Three sites is obviously too small to do much, but if you splat in a list bigger list of popular web sites you can learn a lot about your visitors.


Rebuilding the full user history would be impossible, but finding a few compromising websites would be easy.


Would have been a greater one if linklist.js contained links to more sites than Github, Reddit and Hackernews... I mean I could have guessed those by assuming that I visited that page via Hackernews.


My point was to actually show something to the testers, I reduced the scope on purpose.


Clever


The submitted title was "Show HN: Tricking the user to access his history using CSS and captchas". We finessed the pronoun issue in this case by just taking "his" out.


I'm impressed by the number of comments this can raise. Your solution seems like a good one, if only I could edit the title.


s/his/their

Unless of course there is something on this service that actually limits all of your users into being one gender :)


:%s/his/their/g

sorry.


There was only one "his" in the title, it didn't need to be a global replace.




1745 called. They want their grammar back.

http://en.wikipedia.org/wiki/Singular_they


The "male" pronoun's use is grammatically correct when the gender of the subject is unknown.

Take your SJW puffery to Tumblr.


> Take your SJW puffery to Tumblr

Personal attacks are not allowed on Hacker News. Please don't address other users like this.

(My comment here has nothing to do with pronouns.)


How is this anything but a non-sequitur? Personal attacks aren't ungrammatical and racial slurs aren't ungrammatical. Yelling "FIRST!" at the top of a comment thread probably isn't ungrammatical either. Like using 'he' for a generic user, each behavior is obnoxious (albeit in different ways and with different scales).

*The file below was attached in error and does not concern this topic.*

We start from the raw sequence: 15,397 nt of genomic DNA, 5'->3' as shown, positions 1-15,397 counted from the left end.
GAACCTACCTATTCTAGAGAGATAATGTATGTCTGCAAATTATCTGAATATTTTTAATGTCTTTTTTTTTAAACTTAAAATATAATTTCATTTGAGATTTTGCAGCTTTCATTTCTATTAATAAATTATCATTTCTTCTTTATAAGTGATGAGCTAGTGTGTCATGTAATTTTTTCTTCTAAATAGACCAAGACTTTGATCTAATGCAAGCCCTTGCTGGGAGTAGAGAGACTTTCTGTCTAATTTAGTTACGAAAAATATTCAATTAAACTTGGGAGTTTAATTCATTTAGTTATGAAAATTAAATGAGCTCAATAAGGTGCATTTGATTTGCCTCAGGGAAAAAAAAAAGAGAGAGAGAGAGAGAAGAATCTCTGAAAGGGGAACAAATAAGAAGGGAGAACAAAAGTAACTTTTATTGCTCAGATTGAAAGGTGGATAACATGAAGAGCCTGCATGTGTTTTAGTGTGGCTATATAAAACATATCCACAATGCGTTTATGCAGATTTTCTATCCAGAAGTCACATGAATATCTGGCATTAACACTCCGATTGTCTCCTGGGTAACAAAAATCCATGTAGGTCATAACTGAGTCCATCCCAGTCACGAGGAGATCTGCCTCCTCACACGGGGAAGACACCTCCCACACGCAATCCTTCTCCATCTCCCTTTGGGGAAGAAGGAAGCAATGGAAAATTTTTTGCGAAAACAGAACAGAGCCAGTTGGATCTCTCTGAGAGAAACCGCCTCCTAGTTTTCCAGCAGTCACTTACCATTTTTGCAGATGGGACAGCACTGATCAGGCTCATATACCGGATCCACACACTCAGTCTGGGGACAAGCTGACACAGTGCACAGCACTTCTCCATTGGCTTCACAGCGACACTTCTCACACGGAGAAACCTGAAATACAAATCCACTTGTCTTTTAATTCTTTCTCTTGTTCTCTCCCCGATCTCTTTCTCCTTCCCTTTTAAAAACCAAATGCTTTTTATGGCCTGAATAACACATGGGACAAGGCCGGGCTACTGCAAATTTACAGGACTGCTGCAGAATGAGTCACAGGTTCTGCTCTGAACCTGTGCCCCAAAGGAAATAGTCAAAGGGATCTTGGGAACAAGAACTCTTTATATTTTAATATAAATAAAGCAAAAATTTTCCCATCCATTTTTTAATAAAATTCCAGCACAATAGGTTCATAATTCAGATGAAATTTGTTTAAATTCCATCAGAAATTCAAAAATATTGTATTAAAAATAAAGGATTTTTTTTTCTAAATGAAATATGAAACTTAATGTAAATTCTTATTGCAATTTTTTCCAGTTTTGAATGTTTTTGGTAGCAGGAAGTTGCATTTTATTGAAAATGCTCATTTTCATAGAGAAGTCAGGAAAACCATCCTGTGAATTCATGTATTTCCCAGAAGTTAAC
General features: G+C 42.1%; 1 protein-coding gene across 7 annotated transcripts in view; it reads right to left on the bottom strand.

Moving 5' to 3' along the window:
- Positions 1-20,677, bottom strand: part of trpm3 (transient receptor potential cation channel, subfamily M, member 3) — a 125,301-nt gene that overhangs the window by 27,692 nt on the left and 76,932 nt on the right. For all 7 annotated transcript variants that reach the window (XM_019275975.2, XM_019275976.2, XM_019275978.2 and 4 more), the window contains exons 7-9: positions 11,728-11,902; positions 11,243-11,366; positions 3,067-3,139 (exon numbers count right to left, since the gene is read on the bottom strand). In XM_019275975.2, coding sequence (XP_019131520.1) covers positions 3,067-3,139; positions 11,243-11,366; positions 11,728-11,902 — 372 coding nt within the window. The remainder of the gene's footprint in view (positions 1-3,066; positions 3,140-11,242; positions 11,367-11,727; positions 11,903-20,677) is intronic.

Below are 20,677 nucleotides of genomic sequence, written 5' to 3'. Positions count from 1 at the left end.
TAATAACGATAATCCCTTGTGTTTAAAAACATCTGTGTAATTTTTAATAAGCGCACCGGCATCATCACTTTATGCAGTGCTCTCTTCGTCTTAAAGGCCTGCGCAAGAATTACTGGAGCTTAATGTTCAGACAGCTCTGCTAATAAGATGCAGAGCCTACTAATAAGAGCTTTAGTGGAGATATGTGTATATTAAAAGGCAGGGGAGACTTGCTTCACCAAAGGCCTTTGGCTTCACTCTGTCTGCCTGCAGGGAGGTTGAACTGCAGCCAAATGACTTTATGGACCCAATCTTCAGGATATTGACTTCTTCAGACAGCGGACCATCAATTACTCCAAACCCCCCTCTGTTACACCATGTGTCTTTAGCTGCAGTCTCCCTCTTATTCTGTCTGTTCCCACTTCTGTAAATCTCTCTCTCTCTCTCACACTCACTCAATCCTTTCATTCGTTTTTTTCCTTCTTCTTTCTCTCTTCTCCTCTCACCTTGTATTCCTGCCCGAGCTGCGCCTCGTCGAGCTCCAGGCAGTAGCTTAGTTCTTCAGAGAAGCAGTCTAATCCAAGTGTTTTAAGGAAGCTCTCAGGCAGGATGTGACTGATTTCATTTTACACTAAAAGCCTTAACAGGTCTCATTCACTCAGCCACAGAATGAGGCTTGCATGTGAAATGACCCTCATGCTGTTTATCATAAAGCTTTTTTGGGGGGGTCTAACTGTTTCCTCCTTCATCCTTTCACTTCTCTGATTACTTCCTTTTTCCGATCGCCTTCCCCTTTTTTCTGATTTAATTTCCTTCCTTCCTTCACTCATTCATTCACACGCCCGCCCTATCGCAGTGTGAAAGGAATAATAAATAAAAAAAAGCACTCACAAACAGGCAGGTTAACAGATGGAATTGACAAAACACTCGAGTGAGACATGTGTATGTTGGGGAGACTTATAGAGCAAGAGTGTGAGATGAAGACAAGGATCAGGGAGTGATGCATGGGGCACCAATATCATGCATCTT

Singular they is well established as a grammatical construction (http://www.crossmyt.com/hc/linghebr/sgtheirl.html, for instance), and avoids the issue entirely.


You don't have to be a jerk about it.


It is true that the use of male pronouns in gender-neutral context has historically been considered correct and is still considered correct by many. It is, however, generally discouraged because it only serves to reinforce the very real and problematic implication of male as the "default" sex.


Discouraged by whom?


It's a fairly common prescription in style guides, though it is still debated: try Googling "style guides gender neutral language" for instance.


Incorrect. Grammar, like all aspects of language, are socially generated. Currently, the shift has been to move towards 'she' or 'they' as a default gender.

Saying "'he' is grammatically correct" is like saying "C++ is the proper programming language." It's all about usage.


And "he" as a gender-neutral pronoun is still quite common usage, thus still correct by your definition of it.